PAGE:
6.4/10
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12 user 3 critic

Miel para Oshún (2001)

When his father dies, a Cuban man who was raised in the United States, learns that he was not abandoned by his mother but illegally taken out of Cuba. He goes back to the island and is ... See full summary »

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(screenplay), (screenplay) | 1 more credit »
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4 wins & 3 nominations. See more awards »
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Cast

Cast overview, first billed only:
Jorge Perugorría ...
Roberto
Isabel Santos ...
Pilar
Mario Limonta ...
Antonio
...
Armando Regalado
Adela Legrá ...
Madre
Elvira Cervera ...
Ameliana de Gibera
José Ángel Espinosa 'Ferrusquilla' ...
Guajiro (as José Antonio Espinosa)
Paula Ali ...
Carpatera de Baracos
María Esther Montelúz ...
Santera
Susana Alonso ...
Amiga de Carmen
Jean Michel Fernández ...
Oficial
Ernesto Infante ...
Directór Org. Gibera
Miguel Ángel Banguela ...
Oficial
David Rami ...
Vecino de Armando Regalado
Carlos Calero ...
Padre di Roberto
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Storyline

When his father dies, a Cuban man who was raised in the United States, learns that he was not abandoned by his mother but illegally taken out of Cuba. He goes back to the island and is helped in his search by a cousin and a taxi driver. Written by Edgar Soberón Torchia <estorchia@gmail.com>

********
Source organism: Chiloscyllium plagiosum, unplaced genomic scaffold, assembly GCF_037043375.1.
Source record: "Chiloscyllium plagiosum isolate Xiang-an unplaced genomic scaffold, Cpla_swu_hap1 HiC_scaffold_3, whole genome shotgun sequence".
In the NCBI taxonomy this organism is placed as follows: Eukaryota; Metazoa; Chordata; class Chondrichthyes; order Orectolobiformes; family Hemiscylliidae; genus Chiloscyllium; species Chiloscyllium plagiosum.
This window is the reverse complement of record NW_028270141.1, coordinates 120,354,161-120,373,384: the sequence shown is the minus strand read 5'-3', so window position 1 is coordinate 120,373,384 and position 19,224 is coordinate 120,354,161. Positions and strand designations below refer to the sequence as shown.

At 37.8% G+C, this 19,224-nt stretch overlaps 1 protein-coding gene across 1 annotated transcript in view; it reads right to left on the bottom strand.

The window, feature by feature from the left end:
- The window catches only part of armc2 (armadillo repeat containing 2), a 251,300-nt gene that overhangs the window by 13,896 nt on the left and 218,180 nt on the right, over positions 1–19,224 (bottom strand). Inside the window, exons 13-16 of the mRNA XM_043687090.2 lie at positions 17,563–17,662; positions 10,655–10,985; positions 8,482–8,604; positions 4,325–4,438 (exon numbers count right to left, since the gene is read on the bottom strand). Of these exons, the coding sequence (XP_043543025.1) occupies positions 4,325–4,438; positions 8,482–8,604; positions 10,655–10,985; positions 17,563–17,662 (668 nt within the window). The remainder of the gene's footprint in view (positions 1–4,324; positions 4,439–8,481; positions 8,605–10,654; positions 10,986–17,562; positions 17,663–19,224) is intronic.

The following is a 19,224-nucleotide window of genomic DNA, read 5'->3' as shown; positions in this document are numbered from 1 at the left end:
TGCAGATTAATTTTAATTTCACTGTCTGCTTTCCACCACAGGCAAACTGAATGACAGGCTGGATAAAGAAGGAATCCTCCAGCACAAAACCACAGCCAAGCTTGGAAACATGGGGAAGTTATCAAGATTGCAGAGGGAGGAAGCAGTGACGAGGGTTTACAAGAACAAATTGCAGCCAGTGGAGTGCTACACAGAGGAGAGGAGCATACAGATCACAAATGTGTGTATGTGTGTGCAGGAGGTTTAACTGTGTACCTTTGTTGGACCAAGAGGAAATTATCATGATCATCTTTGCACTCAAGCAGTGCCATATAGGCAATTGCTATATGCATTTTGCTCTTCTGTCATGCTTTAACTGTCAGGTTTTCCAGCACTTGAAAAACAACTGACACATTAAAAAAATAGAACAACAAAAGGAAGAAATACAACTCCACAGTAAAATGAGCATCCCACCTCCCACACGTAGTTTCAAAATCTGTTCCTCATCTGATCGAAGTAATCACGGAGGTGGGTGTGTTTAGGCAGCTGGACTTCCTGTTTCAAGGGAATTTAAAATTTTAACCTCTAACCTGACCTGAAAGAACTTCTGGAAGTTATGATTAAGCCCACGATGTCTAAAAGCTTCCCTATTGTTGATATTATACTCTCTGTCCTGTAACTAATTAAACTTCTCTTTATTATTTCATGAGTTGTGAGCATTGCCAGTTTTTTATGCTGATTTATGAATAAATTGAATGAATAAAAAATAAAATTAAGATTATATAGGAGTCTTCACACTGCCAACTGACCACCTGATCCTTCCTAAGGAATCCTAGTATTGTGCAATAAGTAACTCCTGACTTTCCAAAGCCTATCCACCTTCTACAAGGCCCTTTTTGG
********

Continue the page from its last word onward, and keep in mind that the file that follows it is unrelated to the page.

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Genres:

Comedy

Motion Picture Rating (MPAA)

Rated R for language | See all certifications »
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Release Date:

13 February 2003 (Argentina)  »

Also Known As:

Honey for Oshun  »

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User Reviews

 
A "Politically Correct" Return to the Roots
1 March 2004 | by (Mexico City) – See all my reviews

An exiled Cuban goes back to his motherland, 32 years after he was taken to the USA by his father. We witness a return to the roots, as in Alejo Carpentier's classic story. We also witness a road movie, a subtle love story and a mural of Cuban life, in an overall nice little film.

Only the ideological premise on which the film is built is fake. Social criticism of the situation in Cuba is minimum (yet, it is barely at the acceptance level of the bureaucrats who rule the island). If a bike is stolen, it is by a thief who has been in jail; if buildings are half-destroyed, they are being repaired; if a the neighbor is a "jinetera", it's because she wants to leave the country; if the characters are sent wrongly to jail, everything settles finely a few hours later. No hunger (even smiling children with ice creams), no police State who represses santeros, all the houses nicely decorated. We only get one blackout and several transportation problems.

And the key of the film -Roberto's unhappiness because he is at the US where he doesn't belong, in contrast with the "happy" islanders- is impossible to sustain. In the most important scene, in the middle of a town plaza, surrounded by locals, Roberto claims he's unhappy because he's a nowhere man. If that was to happen in the real Cuba, tens of people would tell him: "You can worry about your existential problems because you have three meals a day!", to say the least.

We don't know what happened to Roberto. But I can bet that, if this tormented character decided to stay in Cuba, with his mother, his cousin and his regained roots, he'd regret it loudly.

The direction is feeble at times (is this the same Solás of "Lucía"?), the audio is terrible, but the music is super, some scenes are very good (the Santera, the arrival of the mother) and some of the acting is great (I particularly enjoyed Limonta's portrait of a typical Cuban cab driver)


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